Prof Tonne says that air pollution exposure in children is linked to reduced cognitive development, with important impacts on human capital. As a result, children are not reaching their full potential in terms of neurodevelopment, which has an effect on their income prospects and the economy as a whole. 

Resolving a looming disaster

Technology may be employed to radically clean the air. Cities need to lead in the reduction of air pollution by promoting renewable energy, using active transport such as walking or cycling, and investing in infrastructure to make this safe and attractive. 

With researchers playing a major role in strengthening the case for aggressive air pollution control, the government needs to implement policies in order to control sources of air pollution. This global health and economic issue also requires individuals and communities to play their part to improve air quality.

News Archive

Nanotechnology breakthrough at UFS
2010-08-19

 Ph.D students, Chantel Swart and Ntsoaki Leeuw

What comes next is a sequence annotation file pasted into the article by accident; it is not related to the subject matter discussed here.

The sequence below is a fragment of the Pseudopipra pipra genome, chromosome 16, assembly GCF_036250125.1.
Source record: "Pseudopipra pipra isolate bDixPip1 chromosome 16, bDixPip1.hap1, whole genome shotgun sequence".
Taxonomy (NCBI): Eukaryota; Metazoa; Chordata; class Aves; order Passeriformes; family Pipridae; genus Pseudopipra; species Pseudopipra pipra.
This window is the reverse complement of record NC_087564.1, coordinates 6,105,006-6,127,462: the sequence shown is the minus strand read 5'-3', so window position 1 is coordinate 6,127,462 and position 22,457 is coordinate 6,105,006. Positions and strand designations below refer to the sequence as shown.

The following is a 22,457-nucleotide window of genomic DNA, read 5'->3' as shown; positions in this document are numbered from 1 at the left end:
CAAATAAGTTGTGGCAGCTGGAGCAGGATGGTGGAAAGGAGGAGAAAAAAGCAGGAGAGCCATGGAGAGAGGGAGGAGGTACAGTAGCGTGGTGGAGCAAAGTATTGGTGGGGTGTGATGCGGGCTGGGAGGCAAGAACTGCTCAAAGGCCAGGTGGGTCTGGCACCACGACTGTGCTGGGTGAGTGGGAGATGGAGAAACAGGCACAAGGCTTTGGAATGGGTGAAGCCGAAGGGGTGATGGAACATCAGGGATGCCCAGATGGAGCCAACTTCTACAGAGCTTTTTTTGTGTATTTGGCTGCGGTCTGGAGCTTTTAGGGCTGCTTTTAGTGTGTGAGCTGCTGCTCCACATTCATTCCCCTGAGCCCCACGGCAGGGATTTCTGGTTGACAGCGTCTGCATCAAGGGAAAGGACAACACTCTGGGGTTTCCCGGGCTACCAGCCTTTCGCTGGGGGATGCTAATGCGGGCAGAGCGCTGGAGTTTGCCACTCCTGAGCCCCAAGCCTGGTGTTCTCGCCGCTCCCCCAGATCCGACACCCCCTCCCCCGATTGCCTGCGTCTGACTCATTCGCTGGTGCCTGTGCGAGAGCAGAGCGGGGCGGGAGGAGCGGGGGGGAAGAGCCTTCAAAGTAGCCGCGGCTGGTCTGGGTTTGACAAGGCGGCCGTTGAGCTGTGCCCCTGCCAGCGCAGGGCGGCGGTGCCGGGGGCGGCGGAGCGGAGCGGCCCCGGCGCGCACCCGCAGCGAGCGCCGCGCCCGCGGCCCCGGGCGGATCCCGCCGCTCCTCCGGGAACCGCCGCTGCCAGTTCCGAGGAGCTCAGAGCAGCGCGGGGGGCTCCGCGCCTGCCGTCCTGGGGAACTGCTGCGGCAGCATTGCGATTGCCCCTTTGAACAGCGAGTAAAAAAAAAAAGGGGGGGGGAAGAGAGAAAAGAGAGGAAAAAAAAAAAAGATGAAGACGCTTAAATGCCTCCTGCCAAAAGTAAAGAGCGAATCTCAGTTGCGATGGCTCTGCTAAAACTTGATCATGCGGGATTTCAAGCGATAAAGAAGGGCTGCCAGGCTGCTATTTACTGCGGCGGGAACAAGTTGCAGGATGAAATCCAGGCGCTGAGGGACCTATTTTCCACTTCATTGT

Scientists at the University of the Free State (UFS) made an important breakthrough in the use of nanotechnology in medical and biological research. The UFS team’s research has been accepted for publication by the internationally accredited Canadian Journal of Microbiology.

The UFS study dissected yeast cells exposed to over-used cooking oil by peeling microscopically thin layers off the yeast cells through the use of nanotechnology.

The yeast cells were enlarged thousands of times to study what was going on inside the cells, whilst at the same time establishing the chemical elements the cells are composed of. This was done by making microscopically small surgical incisions into the cell walls.